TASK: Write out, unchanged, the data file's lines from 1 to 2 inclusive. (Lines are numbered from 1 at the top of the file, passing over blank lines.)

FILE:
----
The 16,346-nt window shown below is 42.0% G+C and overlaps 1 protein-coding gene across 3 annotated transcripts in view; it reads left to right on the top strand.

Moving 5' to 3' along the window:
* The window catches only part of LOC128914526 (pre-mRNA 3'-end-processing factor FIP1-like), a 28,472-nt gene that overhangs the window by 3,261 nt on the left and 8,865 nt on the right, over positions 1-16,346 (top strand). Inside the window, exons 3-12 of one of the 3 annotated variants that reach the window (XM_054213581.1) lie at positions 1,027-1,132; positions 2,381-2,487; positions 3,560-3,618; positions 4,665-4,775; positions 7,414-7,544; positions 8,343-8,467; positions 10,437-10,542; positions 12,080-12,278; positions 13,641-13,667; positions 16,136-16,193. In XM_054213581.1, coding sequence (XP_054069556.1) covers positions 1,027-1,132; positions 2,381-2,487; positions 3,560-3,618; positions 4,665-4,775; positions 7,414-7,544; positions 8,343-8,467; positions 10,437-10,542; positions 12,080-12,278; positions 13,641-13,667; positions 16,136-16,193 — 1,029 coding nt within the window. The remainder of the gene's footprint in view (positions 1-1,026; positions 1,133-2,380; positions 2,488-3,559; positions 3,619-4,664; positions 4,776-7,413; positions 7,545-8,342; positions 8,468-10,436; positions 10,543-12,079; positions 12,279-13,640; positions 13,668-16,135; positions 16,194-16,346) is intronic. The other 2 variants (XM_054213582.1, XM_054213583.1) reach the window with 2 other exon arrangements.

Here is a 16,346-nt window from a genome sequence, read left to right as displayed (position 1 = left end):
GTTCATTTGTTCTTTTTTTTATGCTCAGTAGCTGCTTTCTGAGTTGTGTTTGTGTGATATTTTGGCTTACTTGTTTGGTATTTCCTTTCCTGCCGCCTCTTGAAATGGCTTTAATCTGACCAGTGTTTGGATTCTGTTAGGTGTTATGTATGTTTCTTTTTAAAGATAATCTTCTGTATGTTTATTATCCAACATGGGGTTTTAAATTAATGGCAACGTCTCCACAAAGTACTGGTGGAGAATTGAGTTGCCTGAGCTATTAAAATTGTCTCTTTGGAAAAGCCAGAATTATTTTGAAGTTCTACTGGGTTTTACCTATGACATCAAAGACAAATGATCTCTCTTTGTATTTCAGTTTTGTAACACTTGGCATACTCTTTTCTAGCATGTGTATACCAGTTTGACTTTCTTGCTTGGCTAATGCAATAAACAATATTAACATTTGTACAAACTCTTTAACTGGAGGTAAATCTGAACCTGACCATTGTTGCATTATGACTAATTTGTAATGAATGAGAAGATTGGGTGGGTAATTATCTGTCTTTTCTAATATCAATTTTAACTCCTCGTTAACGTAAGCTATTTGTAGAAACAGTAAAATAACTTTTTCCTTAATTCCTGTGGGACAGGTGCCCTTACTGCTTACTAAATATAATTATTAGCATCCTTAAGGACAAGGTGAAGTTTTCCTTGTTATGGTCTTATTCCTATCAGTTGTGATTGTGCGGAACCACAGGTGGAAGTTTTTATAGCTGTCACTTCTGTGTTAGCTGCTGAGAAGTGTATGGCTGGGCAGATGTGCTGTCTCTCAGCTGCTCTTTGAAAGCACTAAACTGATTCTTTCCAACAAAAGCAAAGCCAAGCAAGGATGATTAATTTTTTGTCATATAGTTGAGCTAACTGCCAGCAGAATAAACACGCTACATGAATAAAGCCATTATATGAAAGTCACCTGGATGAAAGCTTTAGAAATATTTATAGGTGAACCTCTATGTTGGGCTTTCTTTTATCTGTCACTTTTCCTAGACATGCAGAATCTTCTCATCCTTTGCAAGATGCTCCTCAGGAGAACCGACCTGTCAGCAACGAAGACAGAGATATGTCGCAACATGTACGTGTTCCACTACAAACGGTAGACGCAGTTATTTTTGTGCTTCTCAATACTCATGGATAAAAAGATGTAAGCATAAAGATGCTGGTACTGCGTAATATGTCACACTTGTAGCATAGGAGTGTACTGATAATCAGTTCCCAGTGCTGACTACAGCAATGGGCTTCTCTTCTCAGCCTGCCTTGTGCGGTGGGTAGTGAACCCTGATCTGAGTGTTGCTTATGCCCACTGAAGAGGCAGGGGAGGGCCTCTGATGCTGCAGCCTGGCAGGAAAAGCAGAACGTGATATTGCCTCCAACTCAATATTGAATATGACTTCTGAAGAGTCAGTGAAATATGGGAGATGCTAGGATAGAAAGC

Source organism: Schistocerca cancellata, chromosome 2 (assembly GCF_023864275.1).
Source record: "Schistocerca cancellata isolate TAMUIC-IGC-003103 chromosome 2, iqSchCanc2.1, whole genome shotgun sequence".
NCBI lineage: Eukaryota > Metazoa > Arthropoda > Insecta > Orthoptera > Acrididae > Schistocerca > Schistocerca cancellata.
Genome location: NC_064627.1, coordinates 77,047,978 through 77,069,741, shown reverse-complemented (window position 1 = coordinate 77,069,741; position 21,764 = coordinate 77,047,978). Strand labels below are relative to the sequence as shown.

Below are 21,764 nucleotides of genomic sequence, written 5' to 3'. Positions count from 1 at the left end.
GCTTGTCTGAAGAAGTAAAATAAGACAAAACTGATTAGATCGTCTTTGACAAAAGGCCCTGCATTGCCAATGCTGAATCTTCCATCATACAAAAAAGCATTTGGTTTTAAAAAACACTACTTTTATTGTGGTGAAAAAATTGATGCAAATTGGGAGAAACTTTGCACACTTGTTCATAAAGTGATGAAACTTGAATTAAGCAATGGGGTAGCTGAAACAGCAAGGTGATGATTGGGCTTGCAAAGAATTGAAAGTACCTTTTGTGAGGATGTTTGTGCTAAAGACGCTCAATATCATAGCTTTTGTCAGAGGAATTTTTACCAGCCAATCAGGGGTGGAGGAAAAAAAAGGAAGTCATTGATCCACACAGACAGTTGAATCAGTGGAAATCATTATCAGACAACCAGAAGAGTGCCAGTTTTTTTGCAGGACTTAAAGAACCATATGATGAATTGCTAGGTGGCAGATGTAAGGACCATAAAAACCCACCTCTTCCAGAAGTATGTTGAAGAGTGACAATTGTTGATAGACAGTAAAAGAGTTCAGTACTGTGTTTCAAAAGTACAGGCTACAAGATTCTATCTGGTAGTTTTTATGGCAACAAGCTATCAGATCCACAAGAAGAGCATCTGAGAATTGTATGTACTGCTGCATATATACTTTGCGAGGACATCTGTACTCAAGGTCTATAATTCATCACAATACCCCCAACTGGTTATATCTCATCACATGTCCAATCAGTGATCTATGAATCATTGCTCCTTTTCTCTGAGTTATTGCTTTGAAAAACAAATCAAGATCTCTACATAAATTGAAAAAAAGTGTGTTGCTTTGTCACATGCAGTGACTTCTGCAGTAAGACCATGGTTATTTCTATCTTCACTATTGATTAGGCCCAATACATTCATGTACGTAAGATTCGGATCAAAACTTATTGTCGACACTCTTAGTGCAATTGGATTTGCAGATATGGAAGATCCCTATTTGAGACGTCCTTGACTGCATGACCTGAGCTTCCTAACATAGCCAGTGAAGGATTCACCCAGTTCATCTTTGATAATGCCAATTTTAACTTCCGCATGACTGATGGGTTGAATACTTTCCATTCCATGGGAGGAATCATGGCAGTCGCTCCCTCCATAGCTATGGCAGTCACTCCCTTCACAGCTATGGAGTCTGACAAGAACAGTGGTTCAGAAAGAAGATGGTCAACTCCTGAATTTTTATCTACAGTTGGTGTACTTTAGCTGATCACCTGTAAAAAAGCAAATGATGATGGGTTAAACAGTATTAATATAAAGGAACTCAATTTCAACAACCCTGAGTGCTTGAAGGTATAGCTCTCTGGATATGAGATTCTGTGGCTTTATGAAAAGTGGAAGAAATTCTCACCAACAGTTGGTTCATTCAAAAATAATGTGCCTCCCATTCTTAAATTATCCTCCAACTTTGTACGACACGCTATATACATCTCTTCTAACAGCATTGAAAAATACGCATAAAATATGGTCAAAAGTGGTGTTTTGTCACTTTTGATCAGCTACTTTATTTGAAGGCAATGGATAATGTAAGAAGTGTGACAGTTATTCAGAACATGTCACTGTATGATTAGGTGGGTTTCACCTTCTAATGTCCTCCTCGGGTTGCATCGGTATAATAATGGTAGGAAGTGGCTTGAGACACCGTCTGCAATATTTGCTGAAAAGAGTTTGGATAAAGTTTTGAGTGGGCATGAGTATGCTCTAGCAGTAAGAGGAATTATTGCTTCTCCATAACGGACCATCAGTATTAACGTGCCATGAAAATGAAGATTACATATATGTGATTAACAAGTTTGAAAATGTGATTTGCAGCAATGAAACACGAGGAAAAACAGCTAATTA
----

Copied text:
The 16,346-nt window shown below is 42.0% G+C and overlaps 1 protein-coding gene across 3 annotated transcripts in view; it reads left to right on the top strand.

Moving 5' to 3' along the window: